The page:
FEZ members are actively involved in academic teaching and training of next-generation biologists.


The Journal Club:

The Courses:

ForBio graduate school:

Smithsonian workshop:

UiO:LifeScience - Summer projects:

Teaching & Training


The Journal Club:

FEZ runs a weekly journal club together with regular participants of the Evolution and Paleobiology (EPA) and the Sex and Evolution (SERG) research groups. The seminar is coordinated by Marianne Nilsen Haugen (FEZ) and Rita M. Austin (FEZ). The journal club is held on Wednesdays 1 p.m. in the lunchroom of Colletts hus. Guests are always welcome.

In our first JC meeting after the summer holiday break 2022 we decided to draw some attention to  'de-extinction'. Accordingly, some papers have been discussed that related to the topic. Until now these are the ones presented 24. August, 31. August, 5. October, and 12. October. Some further papers may follow.

The programme:

30. November 2022: Mali Hamre Ramsfjell (EPA)

Jarvis et al. 2022. Macroevolutionary patterns in marine hermaphroditism, Evolution. https://doi.org/10.1111/evo.14639


23. November 2022: institutional cleaning day - no seminar

16. November 2022: Carolann R. Schack (EPA)

Griffith et al. 2022. Using functional traits to identify conservation priorities for the world's crocodylians, Functional Ecology: 1–13, https://doi.org/10.1111/1365-2435.14140


09. November 2022: Torsten Struck (FEZ)

Deline et al. 2020. Evolution and Development at the Origin of a Phylum, Current Biology 30: 1–8, https://doi.org/10.1016/ j.cub.2020.02.054

02. November 2022: Rita M.Austin (FEZ)

Klunk et al. 2022. Evolution of immune genes is associated with the Black Death. Nature.

26. October 2022: Kjetil Lysne Voje (EPA)

McGlothlin et al. 2022. Conservation and Convergence of Genetic Architecture in the Adaptive Radiation of Anolis Lizards. The American Naturalist 200. https://doi.org/10.1086/721091

19. October 2022: Ana Capucho (FEZ)

Hughes et al. 2022. The homogenization of avian morphological and phylogenetic diversity under the global extinction crisis. Current Biology 32: 3830-3837. https://www.sciencedirect.com/science/article/pii/S0960982222009770

12. October 2022: James Fleming (FEZ)

Kasperbauer 2017. Should We Bring Back the Passenger Pigeon? The Ethics of De-Extinction. Ethics, Policy & Environment 20: 1-14.  https://doi.org/10.1080/21550085.2017.1291831

05. October 2022: Thore Koppetsch (SERG)

Sullivan et al. 2017. Human behaviour as a long-term ecological driver of non-human evolution. Nature Ecology & Evolution 1: 1-11. https://doi.org/10.1038/s41559-016-0065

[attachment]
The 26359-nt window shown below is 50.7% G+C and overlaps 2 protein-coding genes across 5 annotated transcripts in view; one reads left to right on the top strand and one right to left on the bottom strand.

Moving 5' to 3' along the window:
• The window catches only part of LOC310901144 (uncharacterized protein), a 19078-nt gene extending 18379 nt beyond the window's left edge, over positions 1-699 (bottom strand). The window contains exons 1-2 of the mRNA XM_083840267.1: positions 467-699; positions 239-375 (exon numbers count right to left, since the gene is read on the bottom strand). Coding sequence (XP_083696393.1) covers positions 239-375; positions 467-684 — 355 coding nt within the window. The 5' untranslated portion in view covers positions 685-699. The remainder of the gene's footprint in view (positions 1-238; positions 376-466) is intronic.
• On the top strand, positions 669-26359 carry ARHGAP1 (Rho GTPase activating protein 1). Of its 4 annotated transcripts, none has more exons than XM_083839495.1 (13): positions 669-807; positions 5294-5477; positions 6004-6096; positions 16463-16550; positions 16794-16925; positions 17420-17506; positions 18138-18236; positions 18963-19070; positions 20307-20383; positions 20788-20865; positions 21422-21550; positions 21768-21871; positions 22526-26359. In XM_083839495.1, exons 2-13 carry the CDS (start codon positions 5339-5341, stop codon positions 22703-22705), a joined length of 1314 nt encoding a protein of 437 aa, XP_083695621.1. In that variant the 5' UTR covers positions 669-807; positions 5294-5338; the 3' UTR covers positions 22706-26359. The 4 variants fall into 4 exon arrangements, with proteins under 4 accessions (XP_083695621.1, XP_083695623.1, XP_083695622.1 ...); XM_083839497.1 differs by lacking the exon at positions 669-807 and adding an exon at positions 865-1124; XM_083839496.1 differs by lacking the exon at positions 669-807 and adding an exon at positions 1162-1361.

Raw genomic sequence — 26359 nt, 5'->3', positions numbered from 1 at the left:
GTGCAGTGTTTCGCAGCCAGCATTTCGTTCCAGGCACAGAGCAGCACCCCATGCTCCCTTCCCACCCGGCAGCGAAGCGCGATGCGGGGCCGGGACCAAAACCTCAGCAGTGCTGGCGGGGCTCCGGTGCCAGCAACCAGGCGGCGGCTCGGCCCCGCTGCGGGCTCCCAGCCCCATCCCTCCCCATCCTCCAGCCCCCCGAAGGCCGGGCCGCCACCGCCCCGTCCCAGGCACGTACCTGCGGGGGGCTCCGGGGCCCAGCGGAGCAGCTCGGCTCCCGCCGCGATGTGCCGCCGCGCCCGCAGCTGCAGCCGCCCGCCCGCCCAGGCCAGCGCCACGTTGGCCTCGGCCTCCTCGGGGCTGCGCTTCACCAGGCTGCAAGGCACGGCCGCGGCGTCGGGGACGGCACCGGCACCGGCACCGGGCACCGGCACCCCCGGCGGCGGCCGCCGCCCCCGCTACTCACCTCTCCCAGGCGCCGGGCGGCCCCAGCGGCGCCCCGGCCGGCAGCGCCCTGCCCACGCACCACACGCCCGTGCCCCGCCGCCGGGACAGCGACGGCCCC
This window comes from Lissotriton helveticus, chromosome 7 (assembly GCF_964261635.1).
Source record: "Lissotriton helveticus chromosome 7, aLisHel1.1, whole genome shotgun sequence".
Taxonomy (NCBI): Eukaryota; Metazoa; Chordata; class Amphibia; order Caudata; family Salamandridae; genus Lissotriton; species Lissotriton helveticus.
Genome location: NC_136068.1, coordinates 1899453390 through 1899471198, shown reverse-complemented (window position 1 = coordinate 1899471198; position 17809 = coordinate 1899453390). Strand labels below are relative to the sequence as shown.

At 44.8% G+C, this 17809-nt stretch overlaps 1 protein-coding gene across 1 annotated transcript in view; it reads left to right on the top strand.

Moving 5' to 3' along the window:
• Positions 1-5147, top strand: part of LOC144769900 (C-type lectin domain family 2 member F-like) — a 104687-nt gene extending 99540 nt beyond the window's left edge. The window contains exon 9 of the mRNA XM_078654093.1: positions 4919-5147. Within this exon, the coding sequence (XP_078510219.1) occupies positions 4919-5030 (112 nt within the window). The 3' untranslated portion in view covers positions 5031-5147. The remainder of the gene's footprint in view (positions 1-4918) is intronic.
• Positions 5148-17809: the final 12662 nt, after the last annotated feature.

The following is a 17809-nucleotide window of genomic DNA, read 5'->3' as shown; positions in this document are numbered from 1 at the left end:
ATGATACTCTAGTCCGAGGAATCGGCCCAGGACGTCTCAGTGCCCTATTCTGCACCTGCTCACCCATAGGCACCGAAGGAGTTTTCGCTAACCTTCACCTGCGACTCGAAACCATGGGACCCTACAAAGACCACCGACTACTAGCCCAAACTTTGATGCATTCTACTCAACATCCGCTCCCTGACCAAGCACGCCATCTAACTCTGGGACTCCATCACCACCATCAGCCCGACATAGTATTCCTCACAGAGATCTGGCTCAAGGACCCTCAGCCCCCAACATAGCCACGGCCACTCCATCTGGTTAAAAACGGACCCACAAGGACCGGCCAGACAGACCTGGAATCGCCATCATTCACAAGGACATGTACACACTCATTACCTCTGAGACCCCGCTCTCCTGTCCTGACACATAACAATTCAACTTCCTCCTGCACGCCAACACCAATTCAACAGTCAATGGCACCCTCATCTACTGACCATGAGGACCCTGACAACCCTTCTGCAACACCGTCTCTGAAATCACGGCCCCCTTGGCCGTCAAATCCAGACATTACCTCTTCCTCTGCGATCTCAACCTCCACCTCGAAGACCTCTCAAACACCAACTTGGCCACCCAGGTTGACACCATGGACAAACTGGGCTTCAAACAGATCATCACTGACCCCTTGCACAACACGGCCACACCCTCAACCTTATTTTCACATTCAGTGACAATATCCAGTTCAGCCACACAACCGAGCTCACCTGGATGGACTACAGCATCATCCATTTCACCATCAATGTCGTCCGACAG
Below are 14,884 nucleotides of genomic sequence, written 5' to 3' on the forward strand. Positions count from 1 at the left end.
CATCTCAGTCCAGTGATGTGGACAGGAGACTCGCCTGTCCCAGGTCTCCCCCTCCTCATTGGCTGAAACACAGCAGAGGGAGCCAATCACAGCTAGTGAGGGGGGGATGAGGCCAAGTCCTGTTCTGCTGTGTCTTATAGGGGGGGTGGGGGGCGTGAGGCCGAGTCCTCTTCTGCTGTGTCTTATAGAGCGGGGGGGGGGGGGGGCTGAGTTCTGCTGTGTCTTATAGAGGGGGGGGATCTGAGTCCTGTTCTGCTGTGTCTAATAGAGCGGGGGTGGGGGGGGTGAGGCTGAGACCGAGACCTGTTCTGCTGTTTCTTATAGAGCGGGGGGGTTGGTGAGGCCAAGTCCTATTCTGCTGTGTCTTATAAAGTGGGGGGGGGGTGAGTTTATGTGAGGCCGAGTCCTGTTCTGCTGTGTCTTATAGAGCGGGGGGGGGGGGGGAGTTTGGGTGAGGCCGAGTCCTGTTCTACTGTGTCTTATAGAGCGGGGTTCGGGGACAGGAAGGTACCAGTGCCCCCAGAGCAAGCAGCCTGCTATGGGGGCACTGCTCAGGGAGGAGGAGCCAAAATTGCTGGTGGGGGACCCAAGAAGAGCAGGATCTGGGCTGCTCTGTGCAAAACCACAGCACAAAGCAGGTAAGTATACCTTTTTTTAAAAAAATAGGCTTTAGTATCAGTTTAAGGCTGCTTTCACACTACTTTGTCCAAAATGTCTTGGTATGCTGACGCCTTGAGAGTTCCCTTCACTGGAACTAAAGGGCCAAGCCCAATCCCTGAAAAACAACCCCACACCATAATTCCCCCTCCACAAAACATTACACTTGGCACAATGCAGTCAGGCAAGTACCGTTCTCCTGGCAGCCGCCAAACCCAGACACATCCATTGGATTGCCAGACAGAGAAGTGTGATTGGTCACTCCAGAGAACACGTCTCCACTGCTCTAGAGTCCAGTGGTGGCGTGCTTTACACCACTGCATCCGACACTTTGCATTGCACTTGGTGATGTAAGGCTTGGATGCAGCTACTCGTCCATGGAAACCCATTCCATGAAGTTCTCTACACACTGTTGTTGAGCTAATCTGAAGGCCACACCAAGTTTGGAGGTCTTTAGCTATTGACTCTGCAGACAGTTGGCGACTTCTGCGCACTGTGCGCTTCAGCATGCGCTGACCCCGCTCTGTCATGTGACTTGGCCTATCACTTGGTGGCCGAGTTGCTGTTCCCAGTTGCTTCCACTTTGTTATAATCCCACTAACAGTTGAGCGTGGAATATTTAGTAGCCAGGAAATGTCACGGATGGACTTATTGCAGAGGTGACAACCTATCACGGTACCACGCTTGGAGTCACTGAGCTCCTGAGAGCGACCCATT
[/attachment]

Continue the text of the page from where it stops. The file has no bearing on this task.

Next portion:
28. September 2022: Alberto Valero Gracia (FEZ)

Schwander & Laimer 2011. Genes as leaders and followers in evolution. Trends in Ecology & Evolution 26: 143-151. https://www.sciencedirect.com/science/article/pii/S0169534710003022

21. September 2022: Pia Merete Eriksen (FEZ)

Maroni et al. 2022. One Antarctic slug to confuse them all: the underestimated diversity of Doris kerguelenensisInvertebrate Systematics 36: 419–435  https://doi.org/10.1071/IS21073

14. September 2022: Carolann R. Schack (EPA)

Kuntz et al. 2022. Inheritance of somatic mutations by animal offspring. Science Advances 8: eabn0707 https://www.science.org/doi/10.1126/sciadv.abn0707

07. September 2022: James G. Saulsbury (EPA)

Ballesteros et al. 2022. Comprehensive species sampling and sophisticated algorithmic approaches refute the monophyly of Arachnida. Molecular Biology and Evolution 39: msac021. https://doi.org/10.1093/molbev/msac021

31. August 2022: Vladimir Gusarov (FEZ)

Novak 2018. De-Extinction Genes 9, 548. https://www.mdpi.com/2073-4425/9/11/548

24. August 2022: Lutz Bachmann (FEZ)

Lin al. 2022. Probing the genomic limits of de-extinction in the Christmas Island rat. Current Biology 32: 1650-1656. 


17. August 2022: Rita M. Austin (FEZ)

Zhao al. 2022. Evaporative water loss of 1.42 million global lakes. Nature communications 13: 1-10. .https://www.nature.com/articles/s41467-022-31125-6

22. June 2022: Mali Hamre Ramsfjell (EPA)

Mathes et al. 2021. Deep-time climate legacies affect origination rates of marine genera. Proceedings of the National Academy of Sciences 118,  e2105769118. https://www.pnas.org/doi/epdf/10.1073/pnas.2105769118

15. June 2022: Lee Hsiang Liow (EPA)

Boroviec et al. 2022. Deep learning as a tool for ecology and evolution. Methods in Ecology and Evolution.  https://doi.org/10.1111/2041-210X.13901

08. June 2022: Torsten H. Struck (FEZ)

Wiemann et al. 2022. Fossil biomolecules reveal an avian metabolism in the ancestral dinosaur. Nature. https://doi.org/10.1038/s41586-022-04770-6